William Shatner never really rides off into the sunset, he just switches saddles — actor, pitchman, author, equestrian, recording artist, interviewer, filmmaker or, um, starship captain.
The 80-year-old is back this month with a new spoken-word album that features plenty of famous collaborators (Steve Miller, Peter Frampton, Dave Davies and Johnny Winter are part of the classic-rock contingent while Lyle Lovett, Brad Paisley and Sheryl Crow represent younger generations representing twang districts) and a new book called “Shatner Rules” (written with Emmy-winning comedy writer Chris Regan) that promises both insight into the universe and the tenets needed to live life in a more Shatneresque way. (You can read an excerpt here.)
“It’s autobiographical,” Shatner says of the book, which hit shelves this week. “It’s an amusing, light read, but at times I try to introduce more serious themes. I’m at the age where I think more about what my life has been and what the future holds. I just hope it’s entertaining. … I have a sense of curiosity about many things — hopefully about everything — and a curiosity about people and who they are and how they are. That’s been part of my life ever since I could talk.”
The album, meanwhile, arrives next week from Cleopatra Records as a two-disc CD, three-LP vinyl collection or as digital download. It’s called “Seeking Major Tom,” and it’s part of a decades-long musical odyssey for Shatner that is either an intense experiment in spoken word, a wildly prolonged pop-culture gag or, perhaps, a bit of both.
“Every piece of entertainment is made with the idea that ‘This is going to be terrific’ and ‘This is the best thing I’ve ever done’ and then it hits the public and then the public tells you whether it’s good or bad,” Shatner said. “I have a new album called ‘Seeking Major Tom’ and a new book called ‘Shatner Rules’ and I think they’re both terrific, some of the best stuff I’ve ever done, but you’ll tell me. … It’s like when a cat brings in a dead rat. Here is my gift. What do you think? I loved doing this, I love seeing it, here you go, don’t be too cruel.”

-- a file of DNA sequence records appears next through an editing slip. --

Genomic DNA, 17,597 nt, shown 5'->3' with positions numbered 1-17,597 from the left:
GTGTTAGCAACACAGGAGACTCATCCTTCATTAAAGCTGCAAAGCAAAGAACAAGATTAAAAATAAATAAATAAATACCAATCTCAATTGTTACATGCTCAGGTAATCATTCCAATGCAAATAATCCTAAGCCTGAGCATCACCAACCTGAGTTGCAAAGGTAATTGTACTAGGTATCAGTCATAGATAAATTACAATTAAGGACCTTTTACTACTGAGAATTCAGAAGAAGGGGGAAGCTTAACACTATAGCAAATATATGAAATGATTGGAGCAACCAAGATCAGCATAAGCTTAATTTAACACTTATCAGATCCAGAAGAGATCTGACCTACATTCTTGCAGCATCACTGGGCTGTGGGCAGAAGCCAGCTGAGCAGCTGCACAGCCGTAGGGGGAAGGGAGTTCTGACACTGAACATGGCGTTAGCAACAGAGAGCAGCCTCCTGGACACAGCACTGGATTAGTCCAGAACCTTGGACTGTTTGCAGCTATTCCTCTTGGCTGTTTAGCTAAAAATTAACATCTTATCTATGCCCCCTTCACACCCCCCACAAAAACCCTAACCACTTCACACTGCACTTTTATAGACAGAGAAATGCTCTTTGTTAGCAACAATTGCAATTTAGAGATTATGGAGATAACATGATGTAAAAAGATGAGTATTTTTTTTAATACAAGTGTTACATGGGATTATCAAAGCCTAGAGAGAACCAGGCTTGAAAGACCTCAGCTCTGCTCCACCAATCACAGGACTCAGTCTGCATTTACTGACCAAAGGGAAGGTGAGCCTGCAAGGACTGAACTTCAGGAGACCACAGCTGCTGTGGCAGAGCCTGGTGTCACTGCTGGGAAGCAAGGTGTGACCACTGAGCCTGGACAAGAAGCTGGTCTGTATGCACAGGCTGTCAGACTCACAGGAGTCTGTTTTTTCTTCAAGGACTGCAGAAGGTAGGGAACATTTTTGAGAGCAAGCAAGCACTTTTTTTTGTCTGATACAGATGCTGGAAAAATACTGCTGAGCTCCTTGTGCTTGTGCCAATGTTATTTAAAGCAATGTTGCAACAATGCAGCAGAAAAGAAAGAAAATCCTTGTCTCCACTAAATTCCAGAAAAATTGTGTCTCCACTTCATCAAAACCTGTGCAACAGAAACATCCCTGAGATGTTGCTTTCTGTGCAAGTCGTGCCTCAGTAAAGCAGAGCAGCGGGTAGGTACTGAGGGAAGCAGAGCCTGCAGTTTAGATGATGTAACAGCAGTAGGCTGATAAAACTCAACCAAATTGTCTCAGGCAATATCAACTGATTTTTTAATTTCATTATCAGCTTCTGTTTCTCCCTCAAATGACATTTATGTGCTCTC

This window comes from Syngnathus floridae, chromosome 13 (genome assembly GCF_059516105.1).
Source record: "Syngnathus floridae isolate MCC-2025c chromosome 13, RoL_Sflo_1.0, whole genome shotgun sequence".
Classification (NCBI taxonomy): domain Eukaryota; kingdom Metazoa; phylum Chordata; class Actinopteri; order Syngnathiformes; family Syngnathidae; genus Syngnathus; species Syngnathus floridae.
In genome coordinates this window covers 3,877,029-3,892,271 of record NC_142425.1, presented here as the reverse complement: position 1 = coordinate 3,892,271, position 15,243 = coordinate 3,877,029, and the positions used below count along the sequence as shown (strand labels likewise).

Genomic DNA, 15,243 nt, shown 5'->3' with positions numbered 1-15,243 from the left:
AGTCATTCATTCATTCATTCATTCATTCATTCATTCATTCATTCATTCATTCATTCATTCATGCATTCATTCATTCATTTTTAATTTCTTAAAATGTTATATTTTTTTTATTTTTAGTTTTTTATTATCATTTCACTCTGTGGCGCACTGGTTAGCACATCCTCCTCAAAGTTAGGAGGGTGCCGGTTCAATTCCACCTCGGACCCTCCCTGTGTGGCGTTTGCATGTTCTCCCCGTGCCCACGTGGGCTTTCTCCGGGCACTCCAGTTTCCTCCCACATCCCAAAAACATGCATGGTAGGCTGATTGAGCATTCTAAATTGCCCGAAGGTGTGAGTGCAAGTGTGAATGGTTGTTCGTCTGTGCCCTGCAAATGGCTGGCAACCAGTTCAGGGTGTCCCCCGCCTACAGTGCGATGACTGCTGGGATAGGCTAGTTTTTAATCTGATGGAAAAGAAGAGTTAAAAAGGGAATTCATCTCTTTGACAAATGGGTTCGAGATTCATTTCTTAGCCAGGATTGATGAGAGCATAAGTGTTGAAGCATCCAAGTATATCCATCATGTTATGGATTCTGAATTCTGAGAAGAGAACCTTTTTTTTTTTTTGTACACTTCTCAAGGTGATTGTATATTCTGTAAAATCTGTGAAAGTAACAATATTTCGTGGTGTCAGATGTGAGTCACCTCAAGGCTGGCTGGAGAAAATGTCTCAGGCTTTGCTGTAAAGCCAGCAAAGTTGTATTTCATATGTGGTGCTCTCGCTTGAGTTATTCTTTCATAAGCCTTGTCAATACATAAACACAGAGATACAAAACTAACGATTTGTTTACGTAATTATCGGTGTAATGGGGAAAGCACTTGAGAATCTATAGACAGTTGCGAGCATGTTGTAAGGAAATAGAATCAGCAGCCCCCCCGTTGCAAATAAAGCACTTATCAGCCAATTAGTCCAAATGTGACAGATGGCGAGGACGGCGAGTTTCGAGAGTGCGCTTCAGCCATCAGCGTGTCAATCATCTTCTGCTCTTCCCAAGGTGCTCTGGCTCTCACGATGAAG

Here’s a promotional video from Cleopatra Records that explains the concept behind the album.
“I don’t bring anything,” Shatner said of the inquiry projects. “I bring myself. I don’t work from notes, on ‘Raw Nerve’ or ‘Aftermath,’ although ‘Aftermath’ is a little more preparation because something has happened and I have to know the facts. But I know nothing about the people. When I’m interviewing somebody I don’t work from prepared questions. I don’t have any piece of paper in front of me, I have nothing in my ear. I’m operating from a paragraph that I’ve read going in — that they’re married, they have children, they’re divorced, their father died — these major moments in their life that I think maybe I will get to if it gets to that. And then I just have a conversation, the way I’m talking to you. We start to talk and avenues open up, and I explore that avenue. Perhaps the most difficult thing of all is to remember your original question and where you were going as you take a divergent path that may be more lucrative in terms of knowledge than the one you were treading. Otherwise it’s just an exploration of the person. That’s what you’re seeing in ‘The Captains’ and the interview shows that I do. You see a jazz interview.”
The original “Star Trek” aired from 1966 through 1969 but the faces, images and ideas of the show have an ongoing mission in pop culture and, in some ways, the series tinted every Shatner project that followed, whether it was “T.J. Hooker,” “Boston Legal” or those Priceline commercials. Shatner said he long ago came to terms with “Trek” and the way it could be both a bright spotlight and a deep shadow in his professional life.
“I never felt insecure about a series that only went so long and was so firmly in the past for me,” Shatner said. “What I had been dealing with is the celebrity that it foisted on me and [determining] how best to use it to make other things happen, which is what’s happened over the many years. I found a commonality and a comfort zone in everybody in that everybody had similar experiences of sacrifice that they had to make in order to do this. The sacrifices were so extreme that, in looking back, some of them wouldn’t have made it.”
— Geoff Boucher
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